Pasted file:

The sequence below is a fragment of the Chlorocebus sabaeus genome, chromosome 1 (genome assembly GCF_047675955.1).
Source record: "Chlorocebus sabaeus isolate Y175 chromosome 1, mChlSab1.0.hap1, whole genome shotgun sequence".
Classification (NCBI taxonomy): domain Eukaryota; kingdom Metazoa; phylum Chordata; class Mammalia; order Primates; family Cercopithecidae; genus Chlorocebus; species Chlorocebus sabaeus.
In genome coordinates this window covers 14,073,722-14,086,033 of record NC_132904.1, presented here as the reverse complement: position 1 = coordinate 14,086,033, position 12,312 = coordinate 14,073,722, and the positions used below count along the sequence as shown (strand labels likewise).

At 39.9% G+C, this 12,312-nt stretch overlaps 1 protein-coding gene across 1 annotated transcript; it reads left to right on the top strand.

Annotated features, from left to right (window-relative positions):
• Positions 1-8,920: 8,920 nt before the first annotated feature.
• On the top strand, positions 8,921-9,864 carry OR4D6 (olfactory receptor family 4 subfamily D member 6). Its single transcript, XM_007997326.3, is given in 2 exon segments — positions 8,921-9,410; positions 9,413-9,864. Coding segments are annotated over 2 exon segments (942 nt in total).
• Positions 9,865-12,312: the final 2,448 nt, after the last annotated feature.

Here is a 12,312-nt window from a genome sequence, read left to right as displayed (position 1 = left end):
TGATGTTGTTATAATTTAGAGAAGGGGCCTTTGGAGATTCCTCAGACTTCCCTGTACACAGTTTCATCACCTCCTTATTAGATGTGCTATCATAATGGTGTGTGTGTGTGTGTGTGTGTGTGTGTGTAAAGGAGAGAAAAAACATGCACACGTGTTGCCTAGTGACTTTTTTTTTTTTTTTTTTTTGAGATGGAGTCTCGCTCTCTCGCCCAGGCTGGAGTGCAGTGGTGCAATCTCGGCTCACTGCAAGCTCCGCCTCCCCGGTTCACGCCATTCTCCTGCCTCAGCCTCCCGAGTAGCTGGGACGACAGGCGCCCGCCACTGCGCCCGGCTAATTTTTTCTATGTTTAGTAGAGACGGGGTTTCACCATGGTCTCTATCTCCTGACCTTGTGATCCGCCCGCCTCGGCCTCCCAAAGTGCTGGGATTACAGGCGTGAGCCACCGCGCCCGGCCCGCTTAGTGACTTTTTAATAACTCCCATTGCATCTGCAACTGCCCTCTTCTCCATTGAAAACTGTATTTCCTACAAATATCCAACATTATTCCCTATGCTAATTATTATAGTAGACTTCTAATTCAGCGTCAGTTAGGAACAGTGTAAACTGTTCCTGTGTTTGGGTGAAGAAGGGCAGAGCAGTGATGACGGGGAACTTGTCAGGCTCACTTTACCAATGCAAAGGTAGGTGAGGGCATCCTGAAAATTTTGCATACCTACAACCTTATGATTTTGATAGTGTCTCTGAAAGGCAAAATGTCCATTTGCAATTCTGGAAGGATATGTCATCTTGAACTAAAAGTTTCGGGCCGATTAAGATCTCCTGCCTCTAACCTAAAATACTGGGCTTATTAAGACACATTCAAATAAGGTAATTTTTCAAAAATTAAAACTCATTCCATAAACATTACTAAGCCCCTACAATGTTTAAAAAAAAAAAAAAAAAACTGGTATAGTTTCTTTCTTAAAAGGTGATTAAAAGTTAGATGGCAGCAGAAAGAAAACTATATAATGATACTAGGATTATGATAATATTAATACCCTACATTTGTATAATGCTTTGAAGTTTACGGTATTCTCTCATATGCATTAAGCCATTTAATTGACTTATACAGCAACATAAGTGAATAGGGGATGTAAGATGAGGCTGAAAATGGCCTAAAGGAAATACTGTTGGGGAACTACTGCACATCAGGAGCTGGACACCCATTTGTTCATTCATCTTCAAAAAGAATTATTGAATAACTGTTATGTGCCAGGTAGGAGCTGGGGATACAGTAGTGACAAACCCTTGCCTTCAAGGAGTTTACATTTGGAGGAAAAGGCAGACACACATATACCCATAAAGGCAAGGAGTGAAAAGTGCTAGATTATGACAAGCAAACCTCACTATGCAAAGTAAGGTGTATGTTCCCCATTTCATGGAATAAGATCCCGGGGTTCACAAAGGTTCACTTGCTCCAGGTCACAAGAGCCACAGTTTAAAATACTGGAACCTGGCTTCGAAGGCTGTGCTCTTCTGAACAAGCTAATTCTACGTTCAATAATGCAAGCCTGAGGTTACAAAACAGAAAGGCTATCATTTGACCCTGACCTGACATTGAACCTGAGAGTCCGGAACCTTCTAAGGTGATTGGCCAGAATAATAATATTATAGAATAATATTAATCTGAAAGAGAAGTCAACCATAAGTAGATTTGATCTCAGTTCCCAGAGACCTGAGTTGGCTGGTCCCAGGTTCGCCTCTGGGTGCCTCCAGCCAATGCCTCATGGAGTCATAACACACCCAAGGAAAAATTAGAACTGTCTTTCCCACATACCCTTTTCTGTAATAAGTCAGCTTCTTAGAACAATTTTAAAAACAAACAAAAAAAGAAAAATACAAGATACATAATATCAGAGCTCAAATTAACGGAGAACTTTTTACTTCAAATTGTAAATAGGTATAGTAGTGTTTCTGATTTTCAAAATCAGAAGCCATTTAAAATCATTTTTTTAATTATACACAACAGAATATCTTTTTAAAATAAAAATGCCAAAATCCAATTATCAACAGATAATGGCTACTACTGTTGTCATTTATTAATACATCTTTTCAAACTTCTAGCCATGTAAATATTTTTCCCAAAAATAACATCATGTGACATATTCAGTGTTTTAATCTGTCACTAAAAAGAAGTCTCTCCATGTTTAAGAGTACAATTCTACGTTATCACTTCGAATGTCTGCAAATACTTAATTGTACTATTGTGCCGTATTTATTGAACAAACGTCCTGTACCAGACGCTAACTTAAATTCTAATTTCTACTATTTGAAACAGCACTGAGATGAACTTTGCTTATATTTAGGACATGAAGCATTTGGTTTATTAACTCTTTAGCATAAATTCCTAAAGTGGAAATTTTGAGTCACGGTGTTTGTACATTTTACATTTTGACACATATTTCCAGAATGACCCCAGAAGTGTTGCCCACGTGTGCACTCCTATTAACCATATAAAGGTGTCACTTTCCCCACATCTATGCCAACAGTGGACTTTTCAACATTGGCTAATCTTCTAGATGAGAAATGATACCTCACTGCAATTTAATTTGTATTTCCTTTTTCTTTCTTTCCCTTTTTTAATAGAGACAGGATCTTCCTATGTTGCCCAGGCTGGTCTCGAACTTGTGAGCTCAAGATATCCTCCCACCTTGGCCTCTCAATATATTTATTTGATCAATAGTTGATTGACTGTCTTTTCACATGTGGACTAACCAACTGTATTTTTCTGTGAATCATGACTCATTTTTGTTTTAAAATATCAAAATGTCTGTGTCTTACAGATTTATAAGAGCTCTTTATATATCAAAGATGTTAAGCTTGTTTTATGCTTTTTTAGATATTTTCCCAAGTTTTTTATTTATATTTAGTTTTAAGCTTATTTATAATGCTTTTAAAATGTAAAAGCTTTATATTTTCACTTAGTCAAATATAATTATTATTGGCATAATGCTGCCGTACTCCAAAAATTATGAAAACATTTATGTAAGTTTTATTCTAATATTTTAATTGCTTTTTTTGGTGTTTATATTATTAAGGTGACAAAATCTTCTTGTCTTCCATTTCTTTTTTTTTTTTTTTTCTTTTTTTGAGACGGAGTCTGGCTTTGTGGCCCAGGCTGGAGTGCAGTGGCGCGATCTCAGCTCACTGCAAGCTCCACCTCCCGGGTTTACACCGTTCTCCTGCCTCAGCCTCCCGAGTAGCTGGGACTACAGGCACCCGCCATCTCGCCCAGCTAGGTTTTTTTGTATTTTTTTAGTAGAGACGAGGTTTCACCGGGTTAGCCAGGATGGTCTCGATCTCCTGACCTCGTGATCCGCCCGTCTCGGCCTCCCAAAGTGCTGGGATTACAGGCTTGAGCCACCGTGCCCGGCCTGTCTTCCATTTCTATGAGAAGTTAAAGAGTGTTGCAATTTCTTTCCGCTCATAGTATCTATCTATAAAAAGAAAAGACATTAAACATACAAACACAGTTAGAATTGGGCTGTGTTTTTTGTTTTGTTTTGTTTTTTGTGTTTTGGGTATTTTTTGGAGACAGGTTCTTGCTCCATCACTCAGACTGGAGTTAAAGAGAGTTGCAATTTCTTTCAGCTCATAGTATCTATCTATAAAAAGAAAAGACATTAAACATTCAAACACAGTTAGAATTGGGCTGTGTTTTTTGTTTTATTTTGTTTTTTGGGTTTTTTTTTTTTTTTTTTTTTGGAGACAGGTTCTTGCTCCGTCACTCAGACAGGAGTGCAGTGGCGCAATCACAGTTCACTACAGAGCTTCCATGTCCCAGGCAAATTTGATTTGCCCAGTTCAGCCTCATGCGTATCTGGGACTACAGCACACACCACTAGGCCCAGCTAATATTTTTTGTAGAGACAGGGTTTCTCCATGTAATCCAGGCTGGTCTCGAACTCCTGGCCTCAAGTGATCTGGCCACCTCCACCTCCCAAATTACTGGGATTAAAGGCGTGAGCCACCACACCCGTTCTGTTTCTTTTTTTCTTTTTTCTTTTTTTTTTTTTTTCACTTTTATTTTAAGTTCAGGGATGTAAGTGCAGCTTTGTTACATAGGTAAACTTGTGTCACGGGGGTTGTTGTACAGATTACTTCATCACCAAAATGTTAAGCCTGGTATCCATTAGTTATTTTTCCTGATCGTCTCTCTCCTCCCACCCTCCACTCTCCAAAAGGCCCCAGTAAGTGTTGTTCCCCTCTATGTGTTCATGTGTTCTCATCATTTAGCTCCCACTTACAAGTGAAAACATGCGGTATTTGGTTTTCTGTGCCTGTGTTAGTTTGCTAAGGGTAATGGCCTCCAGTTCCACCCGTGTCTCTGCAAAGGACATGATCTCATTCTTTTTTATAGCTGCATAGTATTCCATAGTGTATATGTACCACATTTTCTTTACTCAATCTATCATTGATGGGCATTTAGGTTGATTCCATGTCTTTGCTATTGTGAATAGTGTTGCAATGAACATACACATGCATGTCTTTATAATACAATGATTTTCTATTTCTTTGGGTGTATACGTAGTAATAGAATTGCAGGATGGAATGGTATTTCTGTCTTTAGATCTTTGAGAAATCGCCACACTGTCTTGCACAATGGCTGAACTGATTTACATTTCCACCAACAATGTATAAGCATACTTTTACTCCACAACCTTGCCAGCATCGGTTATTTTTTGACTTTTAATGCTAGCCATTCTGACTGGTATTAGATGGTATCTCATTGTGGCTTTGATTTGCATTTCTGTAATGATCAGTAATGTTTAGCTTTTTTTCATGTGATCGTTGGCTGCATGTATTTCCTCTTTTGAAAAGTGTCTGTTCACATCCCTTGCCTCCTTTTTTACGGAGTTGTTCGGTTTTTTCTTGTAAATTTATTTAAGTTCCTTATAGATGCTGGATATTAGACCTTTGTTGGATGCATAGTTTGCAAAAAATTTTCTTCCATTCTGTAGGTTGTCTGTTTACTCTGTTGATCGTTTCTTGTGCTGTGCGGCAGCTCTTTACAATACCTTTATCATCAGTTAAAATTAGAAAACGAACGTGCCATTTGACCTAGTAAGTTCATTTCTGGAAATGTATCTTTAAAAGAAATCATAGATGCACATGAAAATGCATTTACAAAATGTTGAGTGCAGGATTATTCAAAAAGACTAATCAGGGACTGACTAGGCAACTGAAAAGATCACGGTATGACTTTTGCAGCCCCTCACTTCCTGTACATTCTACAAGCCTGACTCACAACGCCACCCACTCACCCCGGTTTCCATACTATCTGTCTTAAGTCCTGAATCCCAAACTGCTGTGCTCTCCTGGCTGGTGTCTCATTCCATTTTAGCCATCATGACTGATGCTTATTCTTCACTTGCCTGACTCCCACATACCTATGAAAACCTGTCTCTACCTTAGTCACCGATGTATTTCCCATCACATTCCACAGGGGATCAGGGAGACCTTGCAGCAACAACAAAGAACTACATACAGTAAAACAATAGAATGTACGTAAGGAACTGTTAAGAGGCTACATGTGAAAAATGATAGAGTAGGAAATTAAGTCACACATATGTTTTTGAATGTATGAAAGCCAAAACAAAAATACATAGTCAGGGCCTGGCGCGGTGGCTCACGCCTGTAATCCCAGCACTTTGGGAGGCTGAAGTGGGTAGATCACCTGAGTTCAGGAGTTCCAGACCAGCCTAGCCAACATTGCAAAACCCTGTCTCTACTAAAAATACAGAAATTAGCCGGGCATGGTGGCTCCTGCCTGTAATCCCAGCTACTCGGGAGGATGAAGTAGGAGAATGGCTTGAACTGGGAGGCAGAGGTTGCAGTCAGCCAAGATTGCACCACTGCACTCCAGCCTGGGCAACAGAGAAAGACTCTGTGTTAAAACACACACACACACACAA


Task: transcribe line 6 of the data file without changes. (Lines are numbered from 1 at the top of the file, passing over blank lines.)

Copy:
Annotated features, from left to right (window-relative positions):